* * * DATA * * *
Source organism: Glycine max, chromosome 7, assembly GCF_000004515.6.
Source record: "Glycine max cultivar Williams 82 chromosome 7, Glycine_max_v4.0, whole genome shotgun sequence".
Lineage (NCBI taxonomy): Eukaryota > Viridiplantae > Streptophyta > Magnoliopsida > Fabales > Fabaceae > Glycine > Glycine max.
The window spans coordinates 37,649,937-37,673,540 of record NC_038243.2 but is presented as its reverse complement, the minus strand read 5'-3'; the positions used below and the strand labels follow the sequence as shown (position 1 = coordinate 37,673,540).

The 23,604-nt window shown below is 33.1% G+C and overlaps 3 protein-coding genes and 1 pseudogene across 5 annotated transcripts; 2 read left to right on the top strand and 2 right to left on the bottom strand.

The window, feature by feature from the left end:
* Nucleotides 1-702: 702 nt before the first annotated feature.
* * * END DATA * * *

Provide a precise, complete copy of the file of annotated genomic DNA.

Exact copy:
Source organism: Glycine max, chromosome 7, assembly GCF_000004515.6.
Source record: "Glycine max cultivar Williams 82 chromosome 7, Glycine_max_v4.0, whole genome shotgun sequence".
Lineage (NCBI taxonomy): Eukaryota > Viridiplantae > Streptophyta > Magnoliopsida > Fabales > Fabaceae > Glycine > Glycine max.
The window spans coordinates 37,649,937-37,673,540 of record NC_038243.2 but is presented as its reverse complement, the minus strand read 5'-3'; the positions used below and the strand labels follow the sequence as shown (position 1 = coordinate 37,673,540).

The 23,604-nt window shown below is 33.1% G+C and overlaps 3 protein-coding genes and 1 pseudogene across 5 annotated transcripts; 2 read left to right on the top strand and 2 right to left on the bottom strand.

The window, feature by feature from the left end:
* Nucleotides 1-702: 702 nt before the first annotated feature.